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As the decade comes to an end, the future of nuclear power in the west remains in doubt. Almost nine years ago, a powerful underwater earthquake triggered a 15-meter tsunami that disabled the power supply and cooling at three of the reactors at the Fukushima Daiichi nuclear power plant.
The accident caused the nuclear cores of all three damaged reactors to melt down, prompting the government to issue evacuation orders for all people living within a 30 kilometer radius of the damaged reactors, a group that included roughly 100,000 people.
And the evacuation zone:
Now, the Epoch Times reports that Japan’s Economy and Industry Ministry has proposed that TEPCO gradually release, or allow to evaporate, massive amounts of treated but still radioactive water being stored at the power plant. TEPCO, or the Tokyo Electric Power Co, is the owner of the Fukushima plant, and is also responsible for leading the clean-up of the damaged reactors.
But as regulators have stepped in to try and guide TEPCO as it struggles to dispose of all the contaminated water, one ministry has offered a proposal that is almost guaranteed to anger the fishermen who have resisted all of TEPCO’s other plans for dumping the contaminated water.
In its Dec. 23 proposal, the ministry suggested a “controlled release” of the contaminated water into the Pacific. Offering another option, the ministry also suggested allowing the water to evaporate, or a combination of the two methods.
The government is stepping up the pressure on TEPCO to do something as Fukushima’s ‘radioactive water crisis’ worsens. The problem is that TEPCO is running out of room to store the contaminated water.
In the latest sign that the area surrounding the destroyed Fukushima power plant is far from ready for the return of human inhabitants, locals and fishing groups are criticizing a plan to release water containing radioactive tritium from the ruined Fukushima power plant into the ocean, according to the Telegraph. Officials of Tokyo Electric Power Co., the operator of the plant, say tritium poses little risk to human health and is quickly diluted by the ocean. But for some, the plan undoubtedly dredges up uncomfortable memories from 2013, when it was revealed that 300 tonnes of radioactive material had been leaking into the Pacific Ocean from the devastated plant every day. It was also revealed that TEPCO had known about the leaks, but had tried to cover them up.
TEPCO has been tasked with decommissioning the plant, and has been using robots to find and clean the melted nuclear fuel debris that is believed to be creating exorbitant levels of radiation in the area surrounding the plant. Though the company had to pull some of its robots out in February after radiation reached such high levels that not even machinery could function correctly, according to the International Business Times.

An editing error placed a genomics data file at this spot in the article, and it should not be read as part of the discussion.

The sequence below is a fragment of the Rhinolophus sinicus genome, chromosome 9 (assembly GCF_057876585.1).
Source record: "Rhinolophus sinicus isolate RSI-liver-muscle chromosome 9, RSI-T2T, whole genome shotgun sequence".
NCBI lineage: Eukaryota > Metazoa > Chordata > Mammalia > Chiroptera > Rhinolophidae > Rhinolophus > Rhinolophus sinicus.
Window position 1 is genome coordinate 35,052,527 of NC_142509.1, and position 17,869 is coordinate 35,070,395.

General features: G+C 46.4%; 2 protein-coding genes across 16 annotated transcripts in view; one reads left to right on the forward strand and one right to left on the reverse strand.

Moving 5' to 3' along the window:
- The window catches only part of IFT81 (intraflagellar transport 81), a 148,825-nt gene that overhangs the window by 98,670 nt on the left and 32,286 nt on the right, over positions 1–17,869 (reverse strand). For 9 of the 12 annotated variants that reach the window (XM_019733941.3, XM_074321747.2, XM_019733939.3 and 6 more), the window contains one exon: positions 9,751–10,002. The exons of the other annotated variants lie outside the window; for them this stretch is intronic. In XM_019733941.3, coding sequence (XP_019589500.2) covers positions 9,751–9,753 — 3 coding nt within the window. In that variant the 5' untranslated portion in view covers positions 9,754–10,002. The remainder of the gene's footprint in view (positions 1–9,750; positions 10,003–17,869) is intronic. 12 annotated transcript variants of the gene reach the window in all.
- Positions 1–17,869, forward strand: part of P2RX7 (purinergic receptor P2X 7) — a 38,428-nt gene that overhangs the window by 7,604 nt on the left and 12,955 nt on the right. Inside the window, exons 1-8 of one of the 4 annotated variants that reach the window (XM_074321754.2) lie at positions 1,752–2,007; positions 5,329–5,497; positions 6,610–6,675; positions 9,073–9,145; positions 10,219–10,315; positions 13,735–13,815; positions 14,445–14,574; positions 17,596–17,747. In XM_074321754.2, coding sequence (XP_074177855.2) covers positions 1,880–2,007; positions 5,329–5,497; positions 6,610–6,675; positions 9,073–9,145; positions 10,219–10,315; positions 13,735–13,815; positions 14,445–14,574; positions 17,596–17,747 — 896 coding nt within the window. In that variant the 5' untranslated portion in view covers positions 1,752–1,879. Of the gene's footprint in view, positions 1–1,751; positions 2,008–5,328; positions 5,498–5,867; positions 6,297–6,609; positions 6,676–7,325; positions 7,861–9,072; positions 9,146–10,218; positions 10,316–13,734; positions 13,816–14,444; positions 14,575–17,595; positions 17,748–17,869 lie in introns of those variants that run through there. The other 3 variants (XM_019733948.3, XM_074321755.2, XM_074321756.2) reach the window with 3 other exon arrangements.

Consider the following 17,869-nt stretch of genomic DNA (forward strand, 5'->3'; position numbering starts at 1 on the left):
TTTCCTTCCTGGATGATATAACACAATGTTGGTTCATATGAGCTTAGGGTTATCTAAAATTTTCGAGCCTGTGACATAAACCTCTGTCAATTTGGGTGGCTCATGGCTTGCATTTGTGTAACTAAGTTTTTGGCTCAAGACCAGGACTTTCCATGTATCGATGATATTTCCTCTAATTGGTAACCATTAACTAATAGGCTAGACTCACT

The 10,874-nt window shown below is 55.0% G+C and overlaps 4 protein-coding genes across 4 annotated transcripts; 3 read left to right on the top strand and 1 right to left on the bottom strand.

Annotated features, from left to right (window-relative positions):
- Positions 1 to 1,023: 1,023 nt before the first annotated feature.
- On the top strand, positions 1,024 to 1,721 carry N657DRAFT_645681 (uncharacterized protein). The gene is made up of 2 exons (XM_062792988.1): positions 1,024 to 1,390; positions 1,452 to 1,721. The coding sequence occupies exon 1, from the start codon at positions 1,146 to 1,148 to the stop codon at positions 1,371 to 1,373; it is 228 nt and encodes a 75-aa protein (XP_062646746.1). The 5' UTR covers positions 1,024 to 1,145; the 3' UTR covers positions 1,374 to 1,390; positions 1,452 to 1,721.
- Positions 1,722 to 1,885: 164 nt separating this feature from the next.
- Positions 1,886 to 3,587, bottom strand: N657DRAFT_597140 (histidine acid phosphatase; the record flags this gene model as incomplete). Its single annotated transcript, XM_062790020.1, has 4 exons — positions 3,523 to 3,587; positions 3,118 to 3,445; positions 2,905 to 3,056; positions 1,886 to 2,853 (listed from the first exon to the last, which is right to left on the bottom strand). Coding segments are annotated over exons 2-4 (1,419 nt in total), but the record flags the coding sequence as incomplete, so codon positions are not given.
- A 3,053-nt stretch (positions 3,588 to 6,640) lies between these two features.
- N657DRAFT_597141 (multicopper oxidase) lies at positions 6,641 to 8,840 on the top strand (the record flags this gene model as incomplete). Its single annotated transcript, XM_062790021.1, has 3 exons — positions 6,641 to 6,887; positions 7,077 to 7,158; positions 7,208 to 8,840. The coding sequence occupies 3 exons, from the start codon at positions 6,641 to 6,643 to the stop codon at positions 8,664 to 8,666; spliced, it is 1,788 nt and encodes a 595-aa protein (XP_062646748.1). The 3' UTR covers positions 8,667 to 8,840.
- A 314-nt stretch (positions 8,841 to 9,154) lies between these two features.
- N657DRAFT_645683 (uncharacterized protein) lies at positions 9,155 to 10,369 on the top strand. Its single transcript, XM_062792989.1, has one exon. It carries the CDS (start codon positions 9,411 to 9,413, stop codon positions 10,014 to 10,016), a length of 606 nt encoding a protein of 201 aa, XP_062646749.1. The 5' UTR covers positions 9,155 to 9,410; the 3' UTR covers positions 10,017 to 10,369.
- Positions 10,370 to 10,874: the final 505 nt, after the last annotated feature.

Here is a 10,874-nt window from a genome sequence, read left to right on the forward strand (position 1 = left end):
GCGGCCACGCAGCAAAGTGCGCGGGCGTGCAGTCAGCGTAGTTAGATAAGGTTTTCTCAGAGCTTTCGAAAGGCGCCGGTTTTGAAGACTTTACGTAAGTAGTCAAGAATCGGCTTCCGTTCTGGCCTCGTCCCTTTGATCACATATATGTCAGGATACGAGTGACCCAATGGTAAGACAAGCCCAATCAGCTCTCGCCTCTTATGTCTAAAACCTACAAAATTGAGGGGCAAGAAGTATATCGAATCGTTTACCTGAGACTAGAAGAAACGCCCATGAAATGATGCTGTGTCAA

In March 2011, a magnitude 9 undersea megaquake triggered a massive tsunami that battered coastal North Eastern Japan, and triggered the level seven meltdowns of three nuclear reactors at the Fukushima Daiichi power plant, and the evacuation of 160,000 residents and the implementation of a 310 square mile uninhabitable zone. The quake was the worst to ever hit Japan, and it caused the worst nuclear disaster the world had seen since Ukraine’s Chernobyl meltdown in 1986. The three reactors at the Fukushima Daiichi power plant melted down when the tsunami caused a blackout at the plant that shut off its cooling systems.
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Having killed a robot by underestimating the level of radiation present in the Fukushima power plant, and after delaying its previous admission of a leak, Tokyo Electric Power Co. (TEPCO) has quickly admitted that the nuclear plant has sprung another leak. As EFE reports, a small quantity of radioactive water has leaked from a storage tank with 70 microsieverts per hour of beta-ray-emitting radioactivity detected on the surface where the water had leaked, far exceeding the recommended maximum exposure of 0.11 microsieverts per hour. But apart from that it’s “contained.”
A total of 40 milliliters of water was discovered, Tokyo Electric Power Co. (TEPCO), the plant’s operator, said on May 1. The company believes that the liquid leaked from the storage tank, Japan’s Asahi Shimbun paper reported Saturday. TEPCO stated that it placed bags of sand around the tank to prevent water from contaminating other areas.
The wet patch measuring 20 square centimeters was discovered by one worker at around 9:30am local time on May 1, it added. According to TEPCO, seventy millisieverts per hour of beta ray-emitting radioactivity were detected on the surface where the water had leaked.
The leak was detected on the same day as tests began in preparation for the construction of a 1.5-kilometer-long frozen soil wall around the reactor buildings. A project is aimed at preventing further leaks of radioactive water into the sea from the Fukishima plant.
In late April, the water transfer pumps at the Fukushima plant were shut down due to a power outage, leading to the leaking of radioactive water into the Pacific Ocean. It was preceded by a series of toxic leaks in February, which saw around 100 tons of highly radioactive water leaked from one the plant’s tanks.
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Good luck at The Olympics…